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New Place, the residence of Shakspeare, was occupied after his death by Mr. and Mrs. Hall, the latter of whom survived her husband several years. During her residence in it in her widowhood, it was honoured by the temporary abode of Henrietta Maria, queen to Charles the First. On the decease of Mrs. Hall, it became the property of her daughter, Lady Barnard, and was sold by her surviving executor, to Edward Nash, Esq. who bequeathed it to his daughter Mary, wife of Sir Reginald Forster. By that gentleman it was sold to Sir John Clopton, a descendant from the original proprietor and founder. Here, under a mulberry tree planted by Shakspeare's own hand, Garrick, Macklin, and Delany, were hospitably entertained, when they visited Stratford, in 1742, by Sir Hugh Clopton, barrister at law, who repaired and beautified the house, instead of (as Malone asserts) pulling it down, and building another on its site. On his death it was sold, in 1752, by his son-in-law, Henry Talbot, Esq. to the Rev. Francis Gastrell, who cut down the mulberry-tree to save himself the trouble of showing it to visitors.

Many Portraits have been engraved, and published as likenesses of our bard; but it is a lamentable and extraordinary fact, that there is no authority attached to one of them. The pedigree of each is defective, and even that in the title of the first folio edition of the author's works, and so poetically extolled by Jonson, is so badly drawn and executed, that it cannot be a good likeness. Not so, the monumental bust in Stratford church; for this appeals to our eyes and understandings, with all the force of truth. It is indeed the most authentic and probable portrait of the poet. It was executed soon after his decease, and according to the creditable tradition of the town, was copied from a cast after nature. We also know that' Leonard Digges mentions the "Stratford monument," in his lines prefixed to the folio edition of Shakspeare's plays of 1623; whence it is certain that the bust was executed within seven years of the poet's death. The common practice in that age of executing monumental busts of il-' lustrious and eminent persons, is also in favour of this at Stratford: but we have a still better criterion, and a more forcible argument in its behalf: one that "flashes conviction" to the eye of the intelligent artist and anatomist, This is the truth of drawing with the accuracy of muscular forms, and shape of the skull which distinguishes the bust

now referred to, and which are evidences of a faithful sculptor. The head is cut out of a block of stone, and was formerly coloured in imitation of nature: but Mr. Malone prevailed on the respectable clergyman of Stratford, to have it re-painted all over with white-lead, &c. By this absurd and tasteless operation, the character and expression of the features are much injured. It was the practice of the time to paint busts to imitate nature; and had this been left in its original state and colour, some useful information would have been imparted. Provoked at this act of Malone, a visitor to Stratford Church left the following lines in a book kept near this tomb.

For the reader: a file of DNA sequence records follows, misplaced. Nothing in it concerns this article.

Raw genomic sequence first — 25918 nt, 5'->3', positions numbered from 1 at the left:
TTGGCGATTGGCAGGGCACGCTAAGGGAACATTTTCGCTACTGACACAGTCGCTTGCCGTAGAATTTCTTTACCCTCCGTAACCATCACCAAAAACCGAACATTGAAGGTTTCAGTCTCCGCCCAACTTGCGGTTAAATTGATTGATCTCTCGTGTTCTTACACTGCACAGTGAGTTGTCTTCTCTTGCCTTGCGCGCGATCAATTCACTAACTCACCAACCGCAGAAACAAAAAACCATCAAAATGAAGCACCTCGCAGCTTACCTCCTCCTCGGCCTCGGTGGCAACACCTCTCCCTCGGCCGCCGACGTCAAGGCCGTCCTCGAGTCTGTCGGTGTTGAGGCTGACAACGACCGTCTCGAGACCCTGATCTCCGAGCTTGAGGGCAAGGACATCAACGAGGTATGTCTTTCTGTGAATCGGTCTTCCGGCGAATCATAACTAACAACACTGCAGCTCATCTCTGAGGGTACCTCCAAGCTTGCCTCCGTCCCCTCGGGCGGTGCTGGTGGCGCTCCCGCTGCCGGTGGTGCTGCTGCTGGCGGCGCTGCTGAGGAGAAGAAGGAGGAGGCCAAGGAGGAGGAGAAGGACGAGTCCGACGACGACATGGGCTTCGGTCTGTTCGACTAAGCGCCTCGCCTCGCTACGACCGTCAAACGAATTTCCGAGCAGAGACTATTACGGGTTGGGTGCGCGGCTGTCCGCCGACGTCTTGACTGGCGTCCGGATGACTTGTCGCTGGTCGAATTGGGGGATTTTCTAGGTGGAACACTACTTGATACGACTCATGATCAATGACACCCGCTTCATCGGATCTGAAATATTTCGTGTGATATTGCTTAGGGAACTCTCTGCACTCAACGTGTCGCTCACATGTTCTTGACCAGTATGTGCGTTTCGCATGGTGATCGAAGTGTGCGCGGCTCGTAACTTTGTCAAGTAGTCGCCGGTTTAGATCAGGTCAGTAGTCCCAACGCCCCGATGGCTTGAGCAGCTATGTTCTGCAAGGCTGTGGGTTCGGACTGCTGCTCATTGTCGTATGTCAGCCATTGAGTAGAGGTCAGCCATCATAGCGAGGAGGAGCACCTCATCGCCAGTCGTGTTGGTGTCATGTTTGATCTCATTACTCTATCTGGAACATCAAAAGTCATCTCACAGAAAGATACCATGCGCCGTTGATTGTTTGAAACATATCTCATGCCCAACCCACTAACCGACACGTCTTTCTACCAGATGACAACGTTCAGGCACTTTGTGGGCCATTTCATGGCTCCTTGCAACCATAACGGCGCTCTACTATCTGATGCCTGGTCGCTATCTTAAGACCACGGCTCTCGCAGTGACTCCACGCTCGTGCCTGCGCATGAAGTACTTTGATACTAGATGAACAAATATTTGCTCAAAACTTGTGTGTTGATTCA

Stranger, to whom this monument is shown,
Invoke the Poet's curses on Malone;

Whose meddling zeal his barb'rous taste displays,
And smears his tomb-stone as he marr'd his plays.

Mr. Malone characterises the bust for its "pertness of
countenance; and therefore totally differing from that
placid composure and thoughtful gravity, so perceptible
in his original portrait, and his best prints. Our poet's
monument, having been erected by his son-in-law, Dr.
Hall, the statuary [sculptor] probably had the assistance
of some picture, and failed from want of skill to copy it."
Thus prepossession and prejudice will always pervert
facts, and resort to sophistry. In spite of all that has
been advanced by Mr. Malone, by Jonson, and by other
writers, in behalf of different pictures and prints profess-
ing to be likenesses of Shakspeare, they are to me unsatis-
factory, and indeed futile: for a bad artist can never
produce a good portrait, nor can we place any reliance
on the execution of an unskilful engraver, or a worn-out
picture. Whatever comes in 66
a questionable shape,"
should be severely and fastidiously investigated; if not
authenticated by proof, or supported by powerful proba
bility, should be banished from the page of history, and
from the receptacles of belief.

From what has already been stated, it is evident that the writings of Shakspeare have progressively acquired considerable publicity; and that they now rank as chief, or in the first list of British classics. This high celebrity is to be attributed to various secondary causes, as well as to their own intrinsic merits. To players, critics, biographers, and artists, a large portion of this celebrity is to be

ascribed; for had the plays been represented by Garrick, Kemble, &c. as originally published by Condell and Hemynge, or reprinted verbatim from that text, the spectators to the one, and the readers of the other, would have been comparatively limited. It is talent only that can properly represent and appreciate talent. The birth and productions of one man of brilliant genius will stimulate the emulation, and call into action the fall powers of a correlative mind. Hence the British theatrical hemisphere has been repeatedly illumined by the corruscations of Garrick, Henderson, Pritchard, Kemble, Siddons, Cooke, Young, and Kean: and those performers have derived no small portion of their justly acquired fame, from the exquisite and powerful writings of the bard of Avon. Whilst the one may be considered as the creator of thought and inventor of character, the others have personified and given "local habitation" and existence to the poetical vision. The painter has also been usefully and honourably employed in delineating incidents, and portraying characters and scenes from the poet: whilst the engraver, by his attractive art, has given them extensive circulation and permanent record. It may thus be said that the works of Shakspeare have conferred a literary and dramatic immortality on Great Britain, which nothing less than annihilation can destroy.